Oscar Pistorius (Getty Images)
Amid all the debate over whether Oscar Pistorius' lightweight artificial legs give him an unfair advantage over other sprinters, other aspects of the South African 400 meters runner's story are often overlooked.
Here's five things you should know about Pistorius in advance of his semifinal race Sunday at the Olympics.
• Track and field wasn't Pistorius' first love. He grew up playing water polo and rugby until he blew out one of his knees in a rugby match at age 16. When doctors advised him to take up running as part of his rehabilitation, it didn't take long before his sprinting talent became obvious to all. He won a 100-meter race at his school against boys with two good legs and quickly channeled his energy into running.
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• It's a testament to Pistorius' late mother Sheila that he never thought of himself as handicapped as a kid. In interviews with reporters in London, Pistorius said his mother was so adamant about not treating him any differently than his brother Carl that she once told him, "Carl, you put on your shoes and Oscar you put on your legs, and that's the last I want to hear about it." "I didn't grow up thinking I had a disability," Pistorius said. "I grew up thinking I had different shoes."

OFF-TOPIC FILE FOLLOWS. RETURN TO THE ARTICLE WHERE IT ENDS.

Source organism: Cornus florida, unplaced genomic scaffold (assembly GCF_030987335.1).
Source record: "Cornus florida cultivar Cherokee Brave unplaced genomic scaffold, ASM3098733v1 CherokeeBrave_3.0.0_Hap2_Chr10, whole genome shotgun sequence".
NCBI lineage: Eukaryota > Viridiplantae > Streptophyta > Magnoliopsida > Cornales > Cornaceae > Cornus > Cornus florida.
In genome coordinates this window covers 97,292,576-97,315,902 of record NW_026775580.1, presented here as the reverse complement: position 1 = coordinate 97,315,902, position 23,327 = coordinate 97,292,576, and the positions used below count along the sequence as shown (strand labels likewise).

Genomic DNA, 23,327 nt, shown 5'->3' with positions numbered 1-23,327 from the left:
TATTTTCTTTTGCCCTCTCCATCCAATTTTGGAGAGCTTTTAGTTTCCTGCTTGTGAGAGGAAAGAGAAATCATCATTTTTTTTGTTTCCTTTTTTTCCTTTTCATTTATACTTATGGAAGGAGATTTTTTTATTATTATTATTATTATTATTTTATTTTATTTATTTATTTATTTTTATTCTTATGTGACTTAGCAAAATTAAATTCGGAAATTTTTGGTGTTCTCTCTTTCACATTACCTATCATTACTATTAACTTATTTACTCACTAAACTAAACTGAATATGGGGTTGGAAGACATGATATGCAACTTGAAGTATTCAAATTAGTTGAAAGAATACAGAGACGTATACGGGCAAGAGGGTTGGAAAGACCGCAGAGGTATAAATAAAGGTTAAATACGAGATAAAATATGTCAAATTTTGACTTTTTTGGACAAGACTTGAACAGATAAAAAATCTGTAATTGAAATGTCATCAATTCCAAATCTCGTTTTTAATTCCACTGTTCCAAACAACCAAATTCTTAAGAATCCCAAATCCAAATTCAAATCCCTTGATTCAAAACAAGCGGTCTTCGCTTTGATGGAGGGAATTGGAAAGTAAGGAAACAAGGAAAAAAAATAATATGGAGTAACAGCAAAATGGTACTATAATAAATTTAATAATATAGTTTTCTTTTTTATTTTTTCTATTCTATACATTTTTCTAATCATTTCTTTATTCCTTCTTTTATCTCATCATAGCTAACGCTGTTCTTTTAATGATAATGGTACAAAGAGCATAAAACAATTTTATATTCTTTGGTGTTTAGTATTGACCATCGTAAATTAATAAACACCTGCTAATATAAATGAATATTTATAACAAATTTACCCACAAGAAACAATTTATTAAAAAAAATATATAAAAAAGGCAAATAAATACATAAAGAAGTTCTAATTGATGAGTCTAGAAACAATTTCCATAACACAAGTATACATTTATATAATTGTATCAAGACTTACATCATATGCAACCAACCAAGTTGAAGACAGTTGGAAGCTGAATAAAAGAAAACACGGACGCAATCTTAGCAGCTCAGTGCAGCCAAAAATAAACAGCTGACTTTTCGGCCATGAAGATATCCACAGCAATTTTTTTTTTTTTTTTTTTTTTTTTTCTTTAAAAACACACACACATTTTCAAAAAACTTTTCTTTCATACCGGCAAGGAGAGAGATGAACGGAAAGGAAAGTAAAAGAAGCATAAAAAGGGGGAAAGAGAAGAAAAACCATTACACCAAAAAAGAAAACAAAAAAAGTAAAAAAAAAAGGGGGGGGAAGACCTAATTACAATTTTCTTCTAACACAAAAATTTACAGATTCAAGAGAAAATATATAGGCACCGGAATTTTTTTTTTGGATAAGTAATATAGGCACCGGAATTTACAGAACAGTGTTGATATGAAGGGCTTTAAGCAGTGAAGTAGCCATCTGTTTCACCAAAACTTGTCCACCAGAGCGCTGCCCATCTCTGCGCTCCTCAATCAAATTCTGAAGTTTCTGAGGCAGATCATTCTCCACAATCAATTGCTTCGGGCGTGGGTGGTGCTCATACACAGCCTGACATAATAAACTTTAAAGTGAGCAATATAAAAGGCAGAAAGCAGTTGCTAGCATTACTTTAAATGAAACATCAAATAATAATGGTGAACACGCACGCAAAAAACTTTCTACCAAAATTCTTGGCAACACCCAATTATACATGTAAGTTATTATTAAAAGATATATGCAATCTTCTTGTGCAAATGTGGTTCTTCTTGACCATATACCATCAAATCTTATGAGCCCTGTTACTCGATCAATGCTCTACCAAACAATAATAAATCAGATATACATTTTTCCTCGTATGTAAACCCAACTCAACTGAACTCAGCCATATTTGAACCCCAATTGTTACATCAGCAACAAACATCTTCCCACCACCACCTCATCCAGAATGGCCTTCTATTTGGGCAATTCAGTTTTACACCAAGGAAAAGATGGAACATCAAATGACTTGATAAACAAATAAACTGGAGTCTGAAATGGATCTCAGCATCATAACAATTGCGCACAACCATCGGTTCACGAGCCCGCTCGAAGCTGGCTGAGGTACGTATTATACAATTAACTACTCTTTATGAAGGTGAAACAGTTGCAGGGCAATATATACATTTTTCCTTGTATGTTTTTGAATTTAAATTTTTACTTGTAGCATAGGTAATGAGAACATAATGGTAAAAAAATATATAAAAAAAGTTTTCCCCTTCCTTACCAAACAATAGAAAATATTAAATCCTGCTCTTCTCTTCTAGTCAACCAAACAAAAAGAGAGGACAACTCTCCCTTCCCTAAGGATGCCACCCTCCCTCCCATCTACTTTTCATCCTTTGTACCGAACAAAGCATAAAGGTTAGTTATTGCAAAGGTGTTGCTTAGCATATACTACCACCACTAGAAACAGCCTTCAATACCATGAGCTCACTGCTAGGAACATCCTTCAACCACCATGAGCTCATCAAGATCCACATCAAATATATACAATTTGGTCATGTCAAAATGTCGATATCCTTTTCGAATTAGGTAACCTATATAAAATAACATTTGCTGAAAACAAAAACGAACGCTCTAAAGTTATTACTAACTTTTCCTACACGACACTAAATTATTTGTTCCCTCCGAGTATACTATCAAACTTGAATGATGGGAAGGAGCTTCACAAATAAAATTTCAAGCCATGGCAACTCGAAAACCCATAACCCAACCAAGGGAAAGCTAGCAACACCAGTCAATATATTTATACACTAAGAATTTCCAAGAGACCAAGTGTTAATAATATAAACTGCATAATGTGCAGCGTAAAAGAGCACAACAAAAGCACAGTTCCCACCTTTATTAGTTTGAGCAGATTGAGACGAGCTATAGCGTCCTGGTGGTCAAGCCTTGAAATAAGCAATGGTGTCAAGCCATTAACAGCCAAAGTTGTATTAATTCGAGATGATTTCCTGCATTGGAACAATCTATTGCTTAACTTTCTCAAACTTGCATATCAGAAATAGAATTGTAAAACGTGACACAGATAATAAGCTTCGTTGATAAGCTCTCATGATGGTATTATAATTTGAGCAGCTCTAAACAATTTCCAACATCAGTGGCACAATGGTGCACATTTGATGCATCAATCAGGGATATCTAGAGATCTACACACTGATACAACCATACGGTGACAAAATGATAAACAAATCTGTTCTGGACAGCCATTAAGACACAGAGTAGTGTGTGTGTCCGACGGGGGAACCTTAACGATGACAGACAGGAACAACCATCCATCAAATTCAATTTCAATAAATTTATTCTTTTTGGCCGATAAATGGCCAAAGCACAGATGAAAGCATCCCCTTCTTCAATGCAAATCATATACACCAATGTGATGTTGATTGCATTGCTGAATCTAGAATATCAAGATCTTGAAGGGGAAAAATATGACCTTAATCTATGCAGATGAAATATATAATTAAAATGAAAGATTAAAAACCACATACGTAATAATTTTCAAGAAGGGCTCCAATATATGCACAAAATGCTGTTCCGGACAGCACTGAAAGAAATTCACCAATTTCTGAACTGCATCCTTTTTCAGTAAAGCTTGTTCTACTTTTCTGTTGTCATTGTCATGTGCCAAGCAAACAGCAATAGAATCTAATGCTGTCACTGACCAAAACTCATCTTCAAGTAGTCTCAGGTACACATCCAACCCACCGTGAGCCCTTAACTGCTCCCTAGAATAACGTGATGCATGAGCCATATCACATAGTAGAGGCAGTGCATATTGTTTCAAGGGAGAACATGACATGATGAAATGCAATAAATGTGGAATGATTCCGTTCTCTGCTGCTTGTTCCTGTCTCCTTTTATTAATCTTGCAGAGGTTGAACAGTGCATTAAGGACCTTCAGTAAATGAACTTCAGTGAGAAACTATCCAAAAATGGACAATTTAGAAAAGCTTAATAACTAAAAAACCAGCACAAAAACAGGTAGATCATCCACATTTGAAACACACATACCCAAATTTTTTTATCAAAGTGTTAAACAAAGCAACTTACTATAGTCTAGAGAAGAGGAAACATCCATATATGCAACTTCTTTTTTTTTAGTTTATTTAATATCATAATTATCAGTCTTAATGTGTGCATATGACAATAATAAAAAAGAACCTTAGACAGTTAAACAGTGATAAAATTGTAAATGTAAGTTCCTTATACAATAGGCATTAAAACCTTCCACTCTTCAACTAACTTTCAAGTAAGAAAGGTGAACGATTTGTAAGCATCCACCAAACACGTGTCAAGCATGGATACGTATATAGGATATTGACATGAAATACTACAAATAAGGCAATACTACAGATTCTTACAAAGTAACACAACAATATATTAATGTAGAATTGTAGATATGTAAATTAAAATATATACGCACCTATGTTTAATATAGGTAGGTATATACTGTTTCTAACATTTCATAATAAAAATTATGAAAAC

• Pistorius has been known as "The Blade Runner" for years as a result of his J-shaped, carbon fiber prosthetic lower legs, but he isn't especially fond of his nickname. Asked about it by reporters in London this week, he chuckled and said, "I don't mind it. It's not one I'd choose, but it's OK."
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• Pistorius clearly has some game off the track too. The New York Post reported last month that Pistorius has been seeing Anastassia Khozissova, the 33-year-old Russian supermodel who has walked for Chanel, Prada and Ralph Lauren, among others. When Pistorius secured his berth in the 400-meter semifinals on Saturday, Khozissova succinctly tweeted, "Yesssssss!!!!!"
• Not to be outdone by his girlfriend, Pistorius has done modeling work of his own. In 2011, his unusual look and compelling story caught the attention of executives at Thierry Mugler A*Men fragrances. They made him the centerpiece of an ad campaign in which his blades were dipped in liquid chrome and stylized to evoke the legs of a superhero. "We have come to a time when people must understand that the world is diverse and that there is no such thing as conventional beauty," Joël Palix, president of Clarins Fragrance Group, told the New York Times.
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